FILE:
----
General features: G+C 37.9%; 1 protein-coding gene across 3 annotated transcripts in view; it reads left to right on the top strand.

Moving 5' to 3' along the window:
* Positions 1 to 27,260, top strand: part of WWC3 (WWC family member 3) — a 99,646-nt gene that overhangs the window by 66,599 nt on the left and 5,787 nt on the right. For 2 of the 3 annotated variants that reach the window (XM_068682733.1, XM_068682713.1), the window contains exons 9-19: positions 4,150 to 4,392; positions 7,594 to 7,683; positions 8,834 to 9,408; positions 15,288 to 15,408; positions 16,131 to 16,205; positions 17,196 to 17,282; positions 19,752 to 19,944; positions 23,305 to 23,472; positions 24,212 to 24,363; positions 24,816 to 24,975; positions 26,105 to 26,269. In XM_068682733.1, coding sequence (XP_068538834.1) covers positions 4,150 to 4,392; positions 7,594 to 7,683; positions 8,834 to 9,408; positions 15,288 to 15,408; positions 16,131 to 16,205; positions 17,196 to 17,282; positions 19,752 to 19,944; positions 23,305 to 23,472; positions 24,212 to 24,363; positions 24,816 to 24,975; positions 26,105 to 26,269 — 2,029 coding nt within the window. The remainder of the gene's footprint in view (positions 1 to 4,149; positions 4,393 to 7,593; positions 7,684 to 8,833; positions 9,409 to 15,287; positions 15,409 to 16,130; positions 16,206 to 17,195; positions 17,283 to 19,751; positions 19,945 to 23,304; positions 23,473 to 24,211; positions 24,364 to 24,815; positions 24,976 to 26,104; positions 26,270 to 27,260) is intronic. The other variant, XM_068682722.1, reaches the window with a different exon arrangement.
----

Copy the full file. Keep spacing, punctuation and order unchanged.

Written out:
General features: G+C 37.9%; 1 protein-coding gene across 3 annotated transcripts in view; it reads left to right on the top strand.

Moving 5' to 3' along the window:
* Positions 1 to 27,260, top strand: part of WWC3 (WWC family member 3) — a 99,646-nt gene that overhangs the window by 66,599 nt on the left and 5,787 nt on the right. For 2 of the 3 annotated variants that reach the window (XM_068682733.1, XM_068682713.1), the window contains exons 9-19: positions 4,150 to 4,392; positions 7,594 to 7,683; positions 8,834 to 9,408; positions 15,288 to 15,408; positions 16,131 to 16,205; positions 17,196 to 17,282; positions 19,752 to 19,944; positions 23,305 to 23,472; positions 24,212 to 24,363; positions 24,816 to 24,975; positions 26,105 to 26,269. In XM_068682733.1, coding sequence (XP_068538834.1) covers positions 4,150 to 4,392; positions 7,594 to 7,683; positions 8,834 to 9,408; positions 15,288 to 15,408; positions 16,131 to 16,205; positions 17,196 to 17,282; positions 19,752 to 19,944; positions 23,305 to 23,472; positions 24,212 to 24,363; positions 24,816 to 24,975; positions 26,105 to 26,269 — 2,029 coding nt within the window. The remainder of the gene's footprint in view (positions 1 to 4,149; positions 4,393 to 7,593; positions 7,684 to 8,833; positions 9,409 to 15,287; positions 15,409 to 16,130; positions 16,206 to 17,195; positions 17,283 to 19,751; positions 19,945 to 23,304; positions 23,473 to 24,211; positions 24,364 to 24,815; positions 24,976 to 26,104; positions 26,270 to 27,260) is intronic. The other variant, XM_068682722.1, reaches the window with a different exon arrangement.